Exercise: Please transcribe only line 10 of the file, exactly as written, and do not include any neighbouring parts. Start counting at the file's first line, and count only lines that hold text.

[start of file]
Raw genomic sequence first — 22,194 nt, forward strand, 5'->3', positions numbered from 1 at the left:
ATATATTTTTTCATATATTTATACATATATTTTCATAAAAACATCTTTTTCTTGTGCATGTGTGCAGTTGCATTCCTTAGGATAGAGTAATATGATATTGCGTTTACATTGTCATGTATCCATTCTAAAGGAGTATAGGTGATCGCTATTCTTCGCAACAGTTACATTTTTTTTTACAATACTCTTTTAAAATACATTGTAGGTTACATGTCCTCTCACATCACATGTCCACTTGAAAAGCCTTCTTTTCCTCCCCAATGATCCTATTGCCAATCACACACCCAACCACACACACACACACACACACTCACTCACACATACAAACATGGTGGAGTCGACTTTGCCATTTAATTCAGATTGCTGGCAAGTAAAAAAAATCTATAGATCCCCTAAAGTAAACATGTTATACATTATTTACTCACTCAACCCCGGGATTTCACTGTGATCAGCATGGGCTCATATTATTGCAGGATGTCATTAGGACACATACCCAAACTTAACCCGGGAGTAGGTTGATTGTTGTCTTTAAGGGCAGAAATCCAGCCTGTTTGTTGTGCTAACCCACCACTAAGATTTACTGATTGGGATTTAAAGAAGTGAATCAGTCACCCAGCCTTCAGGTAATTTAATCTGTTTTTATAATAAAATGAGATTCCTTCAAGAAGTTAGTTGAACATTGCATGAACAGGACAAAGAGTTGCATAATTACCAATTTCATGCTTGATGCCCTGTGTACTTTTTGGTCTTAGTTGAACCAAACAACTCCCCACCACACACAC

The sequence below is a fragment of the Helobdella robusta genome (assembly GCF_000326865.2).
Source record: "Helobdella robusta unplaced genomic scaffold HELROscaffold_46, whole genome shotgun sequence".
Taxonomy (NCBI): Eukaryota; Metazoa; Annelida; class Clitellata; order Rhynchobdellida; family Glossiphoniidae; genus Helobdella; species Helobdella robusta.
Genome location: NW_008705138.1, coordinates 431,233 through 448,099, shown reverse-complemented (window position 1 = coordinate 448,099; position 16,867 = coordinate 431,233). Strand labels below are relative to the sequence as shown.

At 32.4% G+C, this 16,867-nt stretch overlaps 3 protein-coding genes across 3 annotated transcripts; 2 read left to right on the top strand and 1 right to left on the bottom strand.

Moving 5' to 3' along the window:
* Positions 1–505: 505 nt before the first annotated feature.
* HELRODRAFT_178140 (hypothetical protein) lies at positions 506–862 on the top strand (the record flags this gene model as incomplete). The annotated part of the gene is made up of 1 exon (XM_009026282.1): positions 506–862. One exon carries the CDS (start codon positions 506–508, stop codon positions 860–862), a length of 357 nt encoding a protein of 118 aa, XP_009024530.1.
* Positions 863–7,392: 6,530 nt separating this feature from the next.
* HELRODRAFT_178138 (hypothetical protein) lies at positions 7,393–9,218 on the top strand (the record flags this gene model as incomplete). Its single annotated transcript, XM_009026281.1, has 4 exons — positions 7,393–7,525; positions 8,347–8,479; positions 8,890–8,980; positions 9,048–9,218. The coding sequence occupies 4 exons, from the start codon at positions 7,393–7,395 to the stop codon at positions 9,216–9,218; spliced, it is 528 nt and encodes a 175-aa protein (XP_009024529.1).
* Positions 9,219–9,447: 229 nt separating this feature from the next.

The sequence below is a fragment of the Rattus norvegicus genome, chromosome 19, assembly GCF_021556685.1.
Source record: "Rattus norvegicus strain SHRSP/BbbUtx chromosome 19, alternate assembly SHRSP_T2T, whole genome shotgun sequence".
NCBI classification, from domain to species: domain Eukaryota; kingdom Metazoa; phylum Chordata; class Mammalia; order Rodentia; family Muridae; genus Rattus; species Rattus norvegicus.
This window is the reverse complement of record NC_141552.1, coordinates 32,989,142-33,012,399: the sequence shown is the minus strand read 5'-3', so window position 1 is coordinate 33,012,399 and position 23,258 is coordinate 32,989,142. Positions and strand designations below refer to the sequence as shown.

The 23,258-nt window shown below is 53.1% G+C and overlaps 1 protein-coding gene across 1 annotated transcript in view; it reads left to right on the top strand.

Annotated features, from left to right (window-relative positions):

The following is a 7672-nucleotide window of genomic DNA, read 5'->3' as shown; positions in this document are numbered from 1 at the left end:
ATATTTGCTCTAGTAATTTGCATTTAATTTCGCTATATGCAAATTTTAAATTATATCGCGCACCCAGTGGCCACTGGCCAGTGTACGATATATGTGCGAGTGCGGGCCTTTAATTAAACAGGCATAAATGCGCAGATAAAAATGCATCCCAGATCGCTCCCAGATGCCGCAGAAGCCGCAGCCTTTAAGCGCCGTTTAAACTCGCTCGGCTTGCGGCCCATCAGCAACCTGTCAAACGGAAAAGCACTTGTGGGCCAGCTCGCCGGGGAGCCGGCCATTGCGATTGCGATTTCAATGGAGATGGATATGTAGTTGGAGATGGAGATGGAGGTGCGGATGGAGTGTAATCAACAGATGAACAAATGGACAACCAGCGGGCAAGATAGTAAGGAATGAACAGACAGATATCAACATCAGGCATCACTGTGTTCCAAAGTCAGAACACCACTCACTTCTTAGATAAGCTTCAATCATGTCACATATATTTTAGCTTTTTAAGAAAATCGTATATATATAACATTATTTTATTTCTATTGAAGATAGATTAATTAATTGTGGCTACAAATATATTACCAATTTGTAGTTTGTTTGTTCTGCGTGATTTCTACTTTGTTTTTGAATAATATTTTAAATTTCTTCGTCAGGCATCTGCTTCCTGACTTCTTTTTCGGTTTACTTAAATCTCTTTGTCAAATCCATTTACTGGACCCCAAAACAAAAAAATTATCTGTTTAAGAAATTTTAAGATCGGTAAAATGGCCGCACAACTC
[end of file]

* HELRODRAFT_178140 (hypothetical protein) lies at positions 506–862 on the top strand (the record flags this gene model as incomplete). The annotated part of the gene is made up of 1 exon (XM_009026282.1): positions 506–862. One exon carries the CDS (start codon positions 506–508, stop codon positions 860–862), a length of 357 nt encoding a protein of 118 aa, XP_009024530.1.